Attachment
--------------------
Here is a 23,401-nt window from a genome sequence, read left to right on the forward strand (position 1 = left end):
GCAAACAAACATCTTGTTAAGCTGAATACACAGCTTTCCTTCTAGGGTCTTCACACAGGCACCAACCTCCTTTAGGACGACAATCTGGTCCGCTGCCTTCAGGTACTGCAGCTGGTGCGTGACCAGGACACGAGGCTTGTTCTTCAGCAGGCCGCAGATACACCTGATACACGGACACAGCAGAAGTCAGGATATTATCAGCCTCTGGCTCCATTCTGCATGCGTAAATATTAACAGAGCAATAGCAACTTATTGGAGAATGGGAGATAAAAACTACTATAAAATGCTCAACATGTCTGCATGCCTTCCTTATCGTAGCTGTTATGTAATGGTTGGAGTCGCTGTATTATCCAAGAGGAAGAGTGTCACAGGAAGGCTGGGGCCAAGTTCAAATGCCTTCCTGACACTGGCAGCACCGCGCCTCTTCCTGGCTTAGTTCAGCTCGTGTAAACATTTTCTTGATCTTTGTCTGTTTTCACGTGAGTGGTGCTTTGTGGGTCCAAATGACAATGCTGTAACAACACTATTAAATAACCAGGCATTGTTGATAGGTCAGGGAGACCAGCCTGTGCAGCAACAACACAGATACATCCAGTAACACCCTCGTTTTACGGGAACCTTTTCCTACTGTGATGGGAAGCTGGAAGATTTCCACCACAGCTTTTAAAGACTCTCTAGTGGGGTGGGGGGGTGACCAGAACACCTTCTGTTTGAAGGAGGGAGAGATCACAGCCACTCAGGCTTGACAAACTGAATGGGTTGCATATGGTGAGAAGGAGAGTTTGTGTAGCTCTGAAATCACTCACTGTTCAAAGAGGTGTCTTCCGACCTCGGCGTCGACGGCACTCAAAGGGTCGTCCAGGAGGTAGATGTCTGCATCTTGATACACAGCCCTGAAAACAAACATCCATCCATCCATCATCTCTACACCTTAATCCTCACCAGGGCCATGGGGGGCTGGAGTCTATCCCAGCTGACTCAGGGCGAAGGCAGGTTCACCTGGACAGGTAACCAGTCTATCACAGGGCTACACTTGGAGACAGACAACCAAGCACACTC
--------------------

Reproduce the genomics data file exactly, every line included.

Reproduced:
Here is a 23,401-nt window from a genome sequence, read left to right on the forward strand (position 1 = left end):
GCAAACAAACATCTTGTTAAGCTGAATACACAGCTTTCCTTCTAGGGTCTTCACACAGGCACCAACCTCCTTTAGGACGACAATCTGGTCCGCTGCCTTCAGGTACTGCAGCTGGTGCGTGACCAGGACACGAGGCTTGTTCTTCAGCAGGCCGCAGATACACCTGATACACGGACACAGCAGAAGTCAGGATATTATCAGCCTCTGGCTCCATTCTGCATGCGTAAATATTAACAGAGCAATAGCAACTTATTGGAGAATGGGAGATAAAAACTACTATAAAATGCTCAACATGTCTGCATGCCTTCCTTATCGTAGCTGTTATGTAATGGTTGGAGTCGCTGTATTATCCAAGAGGAAGAGTGTCACAGGAAGGCTGGGGCCAAGTTCAAATGCCTTCCTGACACTGGCAGCACCGCGCCTCTTCCTGGCTTAGTTCAGCTCGTGTAAACATTTTCTTGATCTTTGTCTGTTTTCACGTGAGTGGTGCTTTGTGGGTCCAAATGACAATGCTGTAACAACACTATTAAATAACCAGGCATTGTTGATAGGTCAGGGAGACCAGCCTGTGCAGCAACAACACAGATACATCCAGTAACACCCTCGTTTTACGGGAACCTTTTCCTACTGTGATGGGAAGCTGGAAGATTTCCACCACAGCTTTTAAAGACTCTCTAGTGGGGTGGGGGGGTGACCAGAACACCTTCTGTTTGAAGGAGGGAGAGATCACAGCCACTCAGGCTTGACAAACTGAATGGGTTGCATATGGTGAGAAGGAGAGTTTGTGTAGCTCTGAAATCACTCACTGTTCAAAGAGGTGTCTTCCGACCTCGGCGTCGACGGCACTCAAAGGGTCGTCCAGGAGGTAGATGTCTGCATCTTGATACACAGCCCTGAAAACAAACATCCATCCATCCATCATCTCTACACCTTAATCCTCACCAGGGCCATGGGGGGCTGGAGTCTATCCCAGCTGACTCAGGGCGAAGGCAGGTTCACCTGGACAGGTAACCAGTCTATCACAGGGCTACACTTGGAGACAGACAACCAAGCACACTC